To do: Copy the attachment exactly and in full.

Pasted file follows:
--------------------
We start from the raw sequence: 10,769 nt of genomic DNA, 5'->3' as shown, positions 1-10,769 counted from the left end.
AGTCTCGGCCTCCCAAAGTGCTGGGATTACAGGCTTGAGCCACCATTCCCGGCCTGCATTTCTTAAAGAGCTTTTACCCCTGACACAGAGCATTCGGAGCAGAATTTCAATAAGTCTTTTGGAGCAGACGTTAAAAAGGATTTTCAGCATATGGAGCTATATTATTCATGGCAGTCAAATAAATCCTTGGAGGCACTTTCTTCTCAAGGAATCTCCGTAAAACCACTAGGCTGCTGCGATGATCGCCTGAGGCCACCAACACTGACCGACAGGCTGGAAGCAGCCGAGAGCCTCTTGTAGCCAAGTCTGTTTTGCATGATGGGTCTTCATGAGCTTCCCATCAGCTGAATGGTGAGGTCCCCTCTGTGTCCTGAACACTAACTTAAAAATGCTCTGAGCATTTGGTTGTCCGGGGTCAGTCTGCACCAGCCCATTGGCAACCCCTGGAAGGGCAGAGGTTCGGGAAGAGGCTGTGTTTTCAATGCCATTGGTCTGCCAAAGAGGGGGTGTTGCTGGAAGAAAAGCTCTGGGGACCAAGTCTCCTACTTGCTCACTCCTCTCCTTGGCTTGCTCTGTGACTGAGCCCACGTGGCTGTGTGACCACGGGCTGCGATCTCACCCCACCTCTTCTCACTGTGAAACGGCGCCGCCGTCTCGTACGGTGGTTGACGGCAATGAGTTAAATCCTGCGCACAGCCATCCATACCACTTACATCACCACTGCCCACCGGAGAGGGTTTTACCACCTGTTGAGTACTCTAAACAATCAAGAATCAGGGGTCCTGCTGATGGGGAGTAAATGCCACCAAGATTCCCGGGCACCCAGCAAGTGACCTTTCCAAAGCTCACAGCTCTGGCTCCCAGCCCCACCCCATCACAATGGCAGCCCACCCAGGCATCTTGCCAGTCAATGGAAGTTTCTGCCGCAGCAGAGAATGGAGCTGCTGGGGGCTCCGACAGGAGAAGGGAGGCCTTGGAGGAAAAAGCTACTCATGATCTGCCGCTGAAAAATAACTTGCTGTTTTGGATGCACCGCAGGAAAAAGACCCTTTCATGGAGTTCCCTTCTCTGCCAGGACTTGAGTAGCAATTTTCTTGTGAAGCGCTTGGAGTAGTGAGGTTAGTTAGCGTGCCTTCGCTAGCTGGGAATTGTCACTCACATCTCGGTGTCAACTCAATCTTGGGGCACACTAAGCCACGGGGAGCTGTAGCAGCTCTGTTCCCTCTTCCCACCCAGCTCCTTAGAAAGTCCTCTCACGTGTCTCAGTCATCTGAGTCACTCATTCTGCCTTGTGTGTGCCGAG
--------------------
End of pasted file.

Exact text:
We start from the raw sequence: 10,769 nt of genomic DNA, 5'->3' as shown, positions 1-10,769 counted from the left end.
AGTCTCGGCCTCCCAAAGTGCTGGGATTACAGGCTTGAGCCACCATTCCCGGCCTGCATTTCTTAAAGAGCTTTTACCCCTGACACAGAGCATTCGGAGCAGAATTTCAATAAGTCTTTTGGAGCAGACGTTAAAAAGGATTTTCAGCATATGGAGCTATATTATTCATGGCAGTCAAATAAATCCTTGGAGGCACTTTCTTCTCAAGGAATCTCCGTAAAACCACTAGGCTGCTGCGATGATCGCCTGAGGCCACCAACACTGACCGACAGGCTGGAAGCAGCCGAGAGCCTCTTGTAGCCAAGTCTGTTTTGCATGATGGGTCTTCATGAGCTTCCCATCAGCTGAATGGTGAGGTCCCCTCTGTGTCCTGAACACTAACTTAAAAATGCTCTGAGCATTTGGTTGTCCGGGGTCAGTCTGCACCAGCCCATTGGCAACCCCTGGAAGGGCAGAGGTTCGGGAAGAGGCTGTGTTTTCAATGCCATTGGTCTGCCAAAGAGGGGGTGTTGCTGGAAGAAAAGCTCTGGGGACCAAGTCTCCTACTTGCTCACTCCTCTCCTTGGCTTGCTCTGTGACTGAGCCCACGTGGCTGTGTGACCACGGGCTGCGATCTCACCCCACCTCTTCTCACTGTGAAACGGCGCCGCCGTCTCGTACGGTGGTTGACGGCAATGAGTTAAATCCTGCGCACAGCCATCCATACCACTTACATCACCACTGCCCACCGGAGAGGGTTTTACCACCTGTTGAGTACTCTAAACAATCAAGAATCAGGGGTCCTGCTGATGGGGAGTAAATGCCACCAAGATTCCCGGGCACCCAGCAAGTGACCTTTCCAAAGCTCACAGCTCTGGCTCCCAGCCCCACCCCATCACAATGGCAGCCCACCCAGGCATCTTGCCAGTCAATGGAAGTTTCTGCCGCAGCAGAGAATGGAGCTGCTGGGGGCTCCGACAGGAGAAGGGAGGCCTTGGAGGAAAAAGCTACTCATGATCTGCCGCTGAAAAATAACTTGCTGTTTTGGATGCACCGCAGGAAAAAGACCCTTTCATGGAGTTCCCTTCTCTGCCAGGACTTGAGTAGCAATTTTCTTGTGAAGCGCTTGGAGTAGTGAGGTTAGTTAGCGTGCCTTCGCTAGCTGGGAATTGTCACTCACATCTCGGTGTCAACTCAATCTTGGGGCACACTAAGCCACGGGGAGCTGTAGCAGCTCTGTTCCCTCTTCCCACCCAGCTCCTTAGAAAGTCCTCTCACGTGTCTCAGTCATCTGAGTCACTCATTCTGCCTTGTGTGTGCCGAG